Class Notes (835,581)
Canada (509,259)
Philosophy (1,299)
Lecture 9

Lecture 9

37 Pages
117 Views
Unlock Document

Department
Philosophy
Course
Philosophy 1200
Professor
Eric Desjardins
Semester
Fall

Description
Welcome to lecture #9! I Review I Some of chapter 4 Review: Reconstructing arguments I Four steps: 1. Identify all inference indicators I e.g. thus, hence, so, therefore, consequently, this being so, which proves that, given that, as a result of, due to, assuming that, seeing that, the reason is, as shown by, granted that, as implied by ... 2. Identify the conclusion 3. Identify the premises 4. Write the argument in standard form Review: Reconstructing arguments I Standard form: I P1: blahblahblah I P2: blahblahblah... I MP3: blahblahblah I .. I C: Conclusion I The premises can be in any order, but the conclusion comes last I Premises are numbered. Premises that are explicitly stated are labeled “P”. Premises that are missing in the text are labeled “MP”. I The conclusion is labeled “C” if explicitly stated, “MC” otherwise. I If there are intermediary conclusions, they are labeled “IC1”, “IC2”, etc. No need to add “M” for missing intermediary conclusions. Note that Hughes and Lavery use “P” for intermediary conclusions. Review: Reconstructing arguments I How far should we go in adding missing premises? I It depends. I If you are trying to reconstruct the argument as someone thought of it, that’s your guide: what they might reasonably have been thinking. I If you are trying to make the force (or weakness) of the evidence offered as clear as possible, fill in missing premises until the argument is almost deductive. I This helps clarify where the burden of the argument lies and simplifies the assessment of the argument to one question: are the premises true? I In general Hughes and Lavery want you to do the first thing. Things that look like arguments but aren’t I Reports of arguments: I According to an editorial in The Chronicle, standardized, nation-wide scholastic achievement testing will improve the quality of education because it will enable us to learn what works and what doesn’t work in the classroom. Things that look like arguments but aren’t I Reports of arguments: I According to an editorial in The Chronicle, standardized, nation-wide scholastic achievement testing will improve the quality of education because it will enable us to learn what works and what doesn’t work in the classroom. I This text reports an argument but does not necessarily make it. Things that look like arguments but aren’t I Reports of arguments: I According to an editorial in The Chronicle, standardized, nation-wide scholastic achievement testing will improve the quality of education because it will enable us to learn what works and what doesn’t work in the classroom. I This text reports an argument but does not necessarily make it. I But sometimes an argument is reported in order to make it. Things that look like arguments but aren’t I Reports of arguments: I According to an editorial in The Chronicle, standardized, nation-wide scholastic achievement testing will improve the quality of education because it will enable us to learn what works and what doesn’t work in the classroom. I This text reports an argument but does not necessarily make it. I But sometimes an argument is reported in order to make it. I Just be careful not to take every reported argument as made by the person writing/speaking. Explanation I Explanations and argument can look identical: I When politicians are perceived as corrupt, they tend to lose votes. Explanation I Explanations and argument can look identical: I When politicians are perceived as corrupt, they tend to lose votes. I An argument to the effect that politician X will lose vote: I P1: X is perceived as corrupt I C: X will lose votes Explanation I Explanations and argument can look identical: I When politicians are perceived as corrupt, they tend to lose votes. I An argument to the effect that politician X will lose vote: I P1: X is perceived as corrupt I C: X will lose votes I An explanation of why X lost votes. Explanation I Explanations and argument can look identical: I When politicians are perceived as corrupt, they tend to lose votes. I An argument to the effect that politician X will lose vote: I P1: X is perceived as corrupt I C: X will lose votes I An explanation of why X lost votes. I The difference: I When arguing for a claim, we try to convince an audience that it is true. I When explaining a fact, we try to show how it came to be a fact. Explanation I Explanations and argument can look identical: I When politicians are perceived as corrupt, they tend to lose votes. I An argument to the effect that politician X will lose vote: I P1: X is perceived as corrupt I C: X will lose votes I An explanation of why X lost votes. I The difference: I When arguing for a claim, we try to convince an audience that it is true. I When explaining a fact, we try to show how it came to be a fact. I Test: I Does the audience already believe the apparent conclusion of the argument? If so, it might well not be an argument but an explanation of the apparent conclusion. Diagramming arguments I Diagrams can help understand the structure of an argument Simple arguments I Simple argument: an argument with just one premise supporting its conclusion Simple arguments I Simple argument: an argument with just one premise supporting its conclusion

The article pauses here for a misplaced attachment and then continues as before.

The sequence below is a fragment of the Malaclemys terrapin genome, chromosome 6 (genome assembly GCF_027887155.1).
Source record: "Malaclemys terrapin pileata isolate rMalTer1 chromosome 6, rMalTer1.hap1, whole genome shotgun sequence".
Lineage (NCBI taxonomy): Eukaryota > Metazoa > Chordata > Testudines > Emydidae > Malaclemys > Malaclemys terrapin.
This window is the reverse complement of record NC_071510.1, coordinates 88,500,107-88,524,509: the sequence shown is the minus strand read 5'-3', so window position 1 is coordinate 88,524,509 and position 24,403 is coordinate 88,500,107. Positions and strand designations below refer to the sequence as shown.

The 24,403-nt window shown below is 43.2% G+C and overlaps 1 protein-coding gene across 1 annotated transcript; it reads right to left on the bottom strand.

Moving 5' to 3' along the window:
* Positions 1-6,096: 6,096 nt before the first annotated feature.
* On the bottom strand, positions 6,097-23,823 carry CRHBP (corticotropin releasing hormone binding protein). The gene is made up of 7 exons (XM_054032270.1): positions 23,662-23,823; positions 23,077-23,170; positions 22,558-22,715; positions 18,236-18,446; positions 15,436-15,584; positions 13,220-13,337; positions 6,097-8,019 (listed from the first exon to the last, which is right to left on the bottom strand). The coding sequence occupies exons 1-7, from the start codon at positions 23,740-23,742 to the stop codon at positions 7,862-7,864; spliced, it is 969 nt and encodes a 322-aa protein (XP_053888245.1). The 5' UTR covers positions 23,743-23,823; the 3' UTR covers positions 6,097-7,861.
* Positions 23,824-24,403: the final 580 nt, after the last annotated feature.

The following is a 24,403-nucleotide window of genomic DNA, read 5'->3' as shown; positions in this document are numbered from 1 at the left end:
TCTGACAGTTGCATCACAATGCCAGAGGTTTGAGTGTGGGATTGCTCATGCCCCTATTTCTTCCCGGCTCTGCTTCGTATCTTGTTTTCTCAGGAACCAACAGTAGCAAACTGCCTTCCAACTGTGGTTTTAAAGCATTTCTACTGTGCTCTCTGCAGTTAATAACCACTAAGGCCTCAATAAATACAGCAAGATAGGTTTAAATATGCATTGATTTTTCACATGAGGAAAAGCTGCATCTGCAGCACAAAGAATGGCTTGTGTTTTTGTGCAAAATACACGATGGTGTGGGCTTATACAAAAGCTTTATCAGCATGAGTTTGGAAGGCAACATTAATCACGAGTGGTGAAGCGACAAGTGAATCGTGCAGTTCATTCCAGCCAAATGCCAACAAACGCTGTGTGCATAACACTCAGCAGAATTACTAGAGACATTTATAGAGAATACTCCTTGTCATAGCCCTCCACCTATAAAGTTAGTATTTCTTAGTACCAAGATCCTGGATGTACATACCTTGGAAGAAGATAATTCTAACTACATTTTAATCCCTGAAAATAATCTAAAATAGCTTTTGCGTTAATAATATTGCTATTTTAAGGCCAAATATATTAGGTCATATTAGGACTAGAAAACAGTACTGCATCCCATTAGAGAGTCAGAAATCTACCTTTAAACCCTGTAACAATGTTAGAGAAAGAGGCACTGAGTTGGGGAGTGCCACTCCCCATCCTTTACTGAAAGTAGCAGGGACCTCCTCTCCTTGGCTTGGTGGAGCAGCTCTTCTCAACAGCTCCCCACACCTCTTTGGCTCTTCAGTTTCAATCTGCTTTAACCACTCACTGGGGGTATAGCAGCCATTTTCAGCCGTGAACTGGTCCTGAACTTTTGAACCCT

More Less

Related notes for Philosophy 1200

Log In


OR

Join OneClass

Access over 10 million pages of study
documents for 1.3 million courses.

Sign up

Join to view


OR

By registering, I agree to the Terms and Privacy Policies
Already have an account?
Just a few more details

So we can recommend you notes for your school.

Reset Password

Please enter below the email address you registered with and we will send you a link to reset your password.

Add your courses

Get notes from the top students in your class.


Submit